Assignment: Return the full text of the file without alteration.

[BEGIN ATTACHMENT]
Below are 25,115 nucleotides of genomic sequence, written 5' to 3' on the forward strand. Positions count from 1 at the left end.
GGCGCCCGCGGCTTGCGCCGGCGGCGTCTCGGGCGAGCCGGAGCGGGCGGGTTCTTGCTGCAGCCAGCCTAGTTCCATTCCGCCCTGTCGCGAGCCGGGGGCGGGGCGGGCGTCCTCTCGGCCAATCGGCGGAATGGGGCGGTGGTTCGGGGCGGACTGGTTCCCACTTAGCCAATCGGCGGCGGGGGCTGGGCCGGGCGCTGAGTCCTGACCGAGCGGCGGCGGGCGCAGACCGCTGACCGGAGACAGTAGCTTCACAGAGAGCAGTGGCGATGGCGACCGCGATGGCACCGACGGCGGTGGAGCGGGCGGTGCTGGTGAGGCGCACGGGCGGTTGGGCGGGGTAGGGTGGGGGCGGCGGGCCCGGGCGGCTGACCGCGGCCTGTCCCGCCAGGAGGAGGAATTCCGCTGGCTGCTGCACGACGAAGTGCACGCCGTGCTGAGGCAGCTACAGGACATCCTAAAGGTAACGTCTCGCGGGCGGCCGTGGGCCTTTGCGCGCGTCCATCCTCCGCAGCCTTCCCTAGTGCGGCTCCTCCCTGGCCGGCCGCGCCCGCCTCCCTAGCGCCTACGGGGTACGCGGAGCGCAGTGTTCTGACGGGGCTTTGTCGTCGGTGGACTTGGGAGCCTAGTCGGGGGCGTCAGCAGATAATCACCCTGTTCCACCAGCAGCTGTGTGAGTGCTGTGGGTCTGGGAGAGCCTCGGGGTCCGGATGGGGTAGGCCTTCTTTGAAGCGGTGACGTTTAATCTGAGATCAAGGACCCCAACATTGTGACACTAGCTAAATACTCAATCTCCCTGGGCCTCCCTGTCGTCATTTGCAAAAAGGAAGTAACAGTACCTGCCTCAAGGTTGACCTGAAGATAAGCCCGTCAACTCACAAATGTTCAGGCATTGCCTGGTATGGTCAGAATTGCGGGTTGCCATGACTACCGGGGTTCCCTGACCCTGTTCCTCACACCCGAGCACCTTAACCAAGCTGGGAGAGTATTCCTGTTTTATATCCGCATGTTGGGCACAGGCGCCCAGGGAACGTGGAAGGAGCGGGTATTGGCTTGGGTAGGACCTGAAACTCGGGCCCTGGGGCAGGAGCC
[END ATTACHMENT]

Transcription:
Below are 25,115 nucleotides of genomic sequence, written 5' to 3' on the forward strand. Positions count from 1 at the left end.
GGCGCCCGCGGCTTGCGCCGGCGGCGTCTCGGGCGAGCCGGAGCGGGCGGGTTCTTGCTGCAGCCAGCCTAGTTCCATTCCGCCCTGTCGCGAGCCGGGGGCGGGGCGGGCGTCCTCTCGGCCAATCGGCGGAATGGGGCGGTGGTTCGGGGCGGACTGGTTCCCACTTAGCCAATCGGCGGCGGGGGCTGGGCCGGGCGCTGAGTCCTGACCGAGCGGCGGCGGGCGCAGACCGCTGACCGGAGACAGTAGCTTCACAGAGAGCAGTGGCGATGGCGACCGCGATGGCACCGACGGCGGTGGAGCGGGCGGTGCTGGTGAGGCGCACGGGCGGTTGGGCGGGGTAGGGTGGGGGCGGCGGGCCCGGGCGGCTGACCGCGGCCTGTCCCGCCAGGAGGAGGAATTCCGCTGGCTGCTGCACGACGAAGTGCACGCCGTGCTGAGGCAGCTACAGGACATCCTAAAGGTAACGTCTCGCGGGCGGCCGTGGGCCTTTGCGCGCGTCCATCCTCCGCAGCCTTCCCTAGTGCGGCTCCTCCCTGGCCGGCCGCGCCCGCCTCCCTAGCGCCTACGGGGTACGCGGAGCGCAGTGTTCTGACGGGGCTTTGTCGTCGGTGGACTTGGGAGCCTAGTCGGGGGCGTCAGCAGATAATCACCCTGTTCCACCAGCAGCTGTGTGAGTGCTGTGGGTCTGGGAGAGCCTCGGGGTCCGGATGGGGTAGGCCTTCTTTGAAGCGGTGACGTTTAATCTGAGATCAAGGACCCCAACATTGTGACACTAGCTAAATACTCAATCTCCCTGGGCCTCCCTGTCGTCATTTGCAAAAAGGAAGTAACAGTACCTGCCTCAAGGTTGACCTGAAGATAAGCCCGTCAACTCACAAATGTTCAGGCATTGCCTGGTATGGTCAGAATTGCGGGTTGCCATGACTACCGGGGTTCCCTGACCCTGTTCCTCACACCCGAGCACCTTAACCAAGCTGGGAGAGTATTCCTGTTTTATATCCGCATGTTGGGCACAGGCGCCCAGGGAACGTGGAAGGAGCGGGTATTGGCTTGGGTAGGACCTGAAACTCGGGCCCTGGGGCAGGAGCC